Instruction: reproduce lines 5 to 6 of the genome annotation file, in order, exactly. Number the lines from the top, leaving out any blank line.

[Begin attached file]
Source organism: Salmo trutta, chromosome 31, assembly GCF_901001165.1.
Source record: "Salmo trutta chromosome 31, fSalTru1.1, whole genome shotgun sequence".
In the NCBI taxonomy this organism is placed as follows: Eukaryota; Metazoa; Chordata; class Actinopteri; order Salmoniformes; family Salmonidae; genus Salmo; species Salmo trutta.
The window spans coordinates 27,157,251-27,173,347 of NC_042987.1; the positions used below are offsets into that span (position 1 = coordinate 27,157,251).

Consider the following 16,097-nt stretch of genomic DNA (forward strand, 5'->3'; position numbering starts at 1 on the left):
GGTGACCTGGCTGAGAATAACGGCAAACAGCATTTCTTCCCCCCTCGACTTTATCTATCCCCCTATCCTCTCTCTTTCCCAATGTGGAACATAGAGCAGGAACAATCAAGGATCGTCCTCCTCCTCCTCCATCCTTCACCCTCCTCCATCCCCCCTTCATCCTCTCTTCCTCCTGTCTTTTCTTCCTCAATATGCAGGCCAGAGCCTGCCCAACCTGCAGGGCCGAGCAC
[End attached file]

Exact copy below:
Consider the following 16,097-nt stretch of genomic DNA (forward strand, 5'->3'; position numbering starts at 1 on the left):
GGTGACCTGGCTGAGAATAACGGCAAACAGCATTTCTTCCCCCCTCGACTTTATCTATCCCCCTATCCTCTCTCTTTCCCAATGTGGAACATAGAGCAGGAACAATCAAGGATCGTCCTCCTCCTCCTCCATCCTTCACCCTCCTCCATCCCCCCTTCATCCTCTCTTCCTCCTGTCTTTTCTTCCTCAATATGCAGGCCAGAGCCTGCCCAACCTGCAGGGCCGAGCAC